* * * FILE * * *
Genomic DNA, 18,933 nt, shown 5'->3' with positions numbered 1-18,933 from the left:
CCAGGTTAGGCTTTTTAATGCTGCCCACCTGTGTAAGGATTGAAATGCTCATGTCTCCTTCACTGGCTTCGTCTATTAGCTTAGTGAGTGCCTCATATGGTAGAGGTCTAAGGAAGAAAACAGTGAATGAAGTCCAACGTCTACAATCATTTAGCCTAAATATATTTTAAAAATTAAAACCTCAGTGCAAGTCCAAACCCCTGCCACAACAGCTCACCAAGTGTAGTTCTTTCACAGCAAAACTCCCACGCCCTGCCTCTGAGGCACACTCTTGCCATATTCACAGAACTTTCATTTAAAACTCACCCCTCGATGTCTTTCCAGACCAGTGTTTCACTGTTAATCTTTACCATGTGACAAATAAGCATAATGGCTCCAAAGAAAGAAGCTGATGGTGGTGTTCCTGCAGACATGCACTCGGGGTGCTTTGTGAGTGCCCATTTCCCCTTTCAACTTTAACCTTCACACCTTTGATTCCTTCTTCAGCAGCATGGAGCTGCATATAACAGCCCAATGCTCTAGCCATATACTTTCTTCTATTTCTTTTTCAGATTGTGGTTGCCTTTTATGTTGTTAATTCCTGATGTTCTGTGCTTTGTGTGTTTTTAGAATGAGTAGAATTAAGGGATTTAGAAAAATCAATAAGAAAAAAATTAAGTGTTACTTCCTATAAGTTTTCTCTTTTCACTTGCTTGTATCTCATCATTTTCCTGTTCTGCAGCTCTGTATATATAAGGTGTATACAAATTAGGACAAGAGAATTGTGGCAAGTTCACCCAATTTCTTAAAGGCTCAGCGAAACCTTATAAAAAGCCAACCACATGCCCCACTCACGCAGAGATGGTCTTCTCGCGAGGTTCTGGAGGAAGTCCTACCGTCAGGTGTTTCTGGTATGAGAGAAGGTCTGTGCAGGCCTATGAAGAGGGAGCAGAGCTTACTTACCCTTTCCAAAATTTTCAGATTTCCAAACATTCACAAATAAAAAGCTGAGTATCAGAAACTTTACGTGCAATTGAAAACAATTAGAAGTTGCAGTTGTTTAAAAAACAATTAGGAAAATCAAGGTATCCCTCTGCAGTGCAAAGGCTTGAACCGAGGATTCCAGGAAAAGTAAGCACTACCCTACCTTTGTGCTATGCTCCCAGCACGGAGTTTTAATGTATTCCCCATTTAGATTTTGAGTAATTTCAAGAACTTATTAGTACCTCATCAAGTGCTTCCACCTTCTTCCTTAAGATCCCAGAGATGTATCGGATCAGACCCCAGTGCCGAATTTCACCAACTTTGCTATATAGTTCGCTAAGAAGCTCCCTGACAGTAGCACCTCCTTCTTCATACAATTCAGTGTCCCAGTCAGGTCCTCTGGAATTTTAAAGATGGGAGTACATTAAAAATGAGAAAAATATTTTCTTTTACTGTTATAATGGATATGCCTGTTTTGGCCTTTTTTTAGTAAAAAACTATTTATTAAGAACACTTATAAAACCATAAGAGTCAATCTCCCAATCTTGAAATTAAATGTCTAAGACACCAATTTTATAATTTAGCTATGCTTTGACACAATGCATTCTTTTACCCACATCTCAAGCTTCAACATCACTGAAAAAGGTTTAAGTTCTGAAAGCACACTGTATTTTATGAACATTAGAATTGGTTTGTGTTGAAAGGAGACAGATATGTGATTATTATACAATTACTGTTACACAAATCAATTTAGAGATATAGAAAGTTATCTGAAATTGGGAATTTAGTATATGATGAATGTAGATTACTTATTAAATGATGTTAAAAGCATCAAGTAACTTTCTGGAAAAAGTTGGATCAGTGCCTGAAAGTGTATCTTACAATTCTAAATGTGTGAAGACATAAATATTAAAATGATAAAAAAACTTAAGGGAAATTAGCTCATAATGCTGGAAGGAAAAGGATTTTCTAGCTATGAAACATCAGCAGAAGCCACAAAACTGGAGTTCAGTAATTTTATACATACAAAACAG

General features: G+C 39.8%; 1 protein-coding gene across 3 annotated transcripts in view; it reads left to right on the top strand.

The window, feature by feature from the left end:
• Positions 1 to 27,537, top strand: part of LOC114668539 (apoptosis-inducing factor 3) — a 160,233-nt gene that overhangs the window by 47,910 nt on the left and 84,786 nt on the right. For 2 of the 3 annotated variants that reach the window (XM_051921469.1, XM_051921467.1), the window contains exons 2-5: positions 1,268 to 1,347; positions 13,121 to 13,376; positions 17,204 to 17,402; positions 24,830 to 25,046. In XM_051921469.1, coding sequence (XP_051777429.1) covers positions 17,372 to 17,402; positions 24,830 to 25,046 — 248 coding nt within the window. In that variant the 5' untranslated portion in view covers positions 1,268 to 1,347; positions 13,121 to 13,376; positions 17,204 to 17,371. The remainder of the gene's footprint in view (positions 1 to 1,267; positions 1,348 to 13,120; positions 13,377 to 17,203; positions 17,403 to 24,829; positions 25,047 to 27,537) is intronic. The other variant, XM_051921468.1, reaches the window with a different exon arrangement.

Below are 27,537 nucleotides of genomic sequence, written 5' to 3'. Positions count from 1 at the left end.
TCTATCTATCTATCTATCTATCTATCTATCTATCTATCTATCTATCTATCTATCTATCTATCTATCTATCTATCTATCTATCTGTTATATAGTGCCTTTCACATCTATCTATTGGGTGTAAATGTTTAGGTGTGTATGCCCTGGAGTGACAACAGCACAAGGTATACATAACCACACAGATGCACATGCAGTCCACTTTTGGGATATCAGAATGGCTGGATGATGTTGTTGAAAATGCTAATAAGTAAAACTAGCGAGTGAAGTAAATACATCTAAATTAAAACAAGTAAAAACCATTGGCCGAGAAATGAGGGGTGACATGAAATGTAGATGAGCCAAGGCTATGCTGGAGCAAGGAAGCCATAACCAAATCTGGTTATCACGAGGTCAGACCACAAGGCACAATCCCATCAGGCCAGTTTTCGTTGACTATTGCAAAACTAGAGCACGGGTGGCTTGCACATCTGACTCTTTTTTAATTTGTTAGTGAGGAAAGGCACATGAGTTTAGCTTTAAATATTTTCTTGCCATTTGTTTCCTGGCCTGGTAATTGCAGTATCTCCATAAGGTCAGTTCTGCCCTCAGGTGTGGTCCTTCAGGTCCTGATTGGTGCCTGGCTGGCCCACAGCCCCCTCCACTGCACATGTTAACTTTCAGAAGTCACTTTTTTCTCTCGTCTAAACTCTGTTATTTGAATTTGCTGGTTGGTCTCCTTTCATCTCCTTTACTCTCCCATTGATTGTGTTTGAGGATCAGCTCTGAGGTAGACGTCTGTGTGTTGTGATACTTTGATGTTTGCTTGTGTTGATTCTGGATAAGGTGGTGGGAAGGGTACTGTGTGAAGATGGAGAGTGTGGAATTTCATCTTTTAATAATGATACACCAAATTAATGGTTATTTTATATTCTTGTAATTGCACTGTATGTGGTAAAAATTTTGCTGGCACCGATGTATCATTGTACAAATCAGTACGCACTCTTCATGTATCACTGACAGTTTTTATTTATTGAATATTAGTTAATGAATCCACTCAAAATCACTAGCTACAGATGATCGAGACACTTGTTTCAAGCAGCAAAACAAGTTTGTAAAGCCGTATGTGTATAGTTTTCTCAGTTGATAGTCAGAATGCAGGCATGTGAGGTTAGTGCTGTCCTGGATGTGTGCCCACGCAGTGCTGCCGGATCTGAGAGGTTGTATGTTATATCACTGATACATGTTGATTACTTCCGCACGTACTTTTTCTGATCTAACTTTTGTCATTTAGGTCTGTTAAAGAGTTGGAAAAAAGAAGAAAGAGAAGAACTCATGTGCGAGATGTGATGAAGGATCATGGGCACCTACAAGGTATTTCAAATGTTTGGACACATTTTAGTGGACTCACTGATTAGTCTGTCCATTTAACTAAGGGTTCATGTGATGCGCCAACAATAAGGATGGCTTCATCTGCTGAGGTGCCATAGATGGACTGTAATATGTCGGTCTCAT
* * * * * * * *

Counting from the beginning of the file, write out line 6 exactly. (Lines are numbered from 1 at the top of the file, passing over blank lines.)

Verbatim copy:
Below are 27,537 nucleotides of genomic sequence, written 5' to 3'. Positions count from 1 at the left end.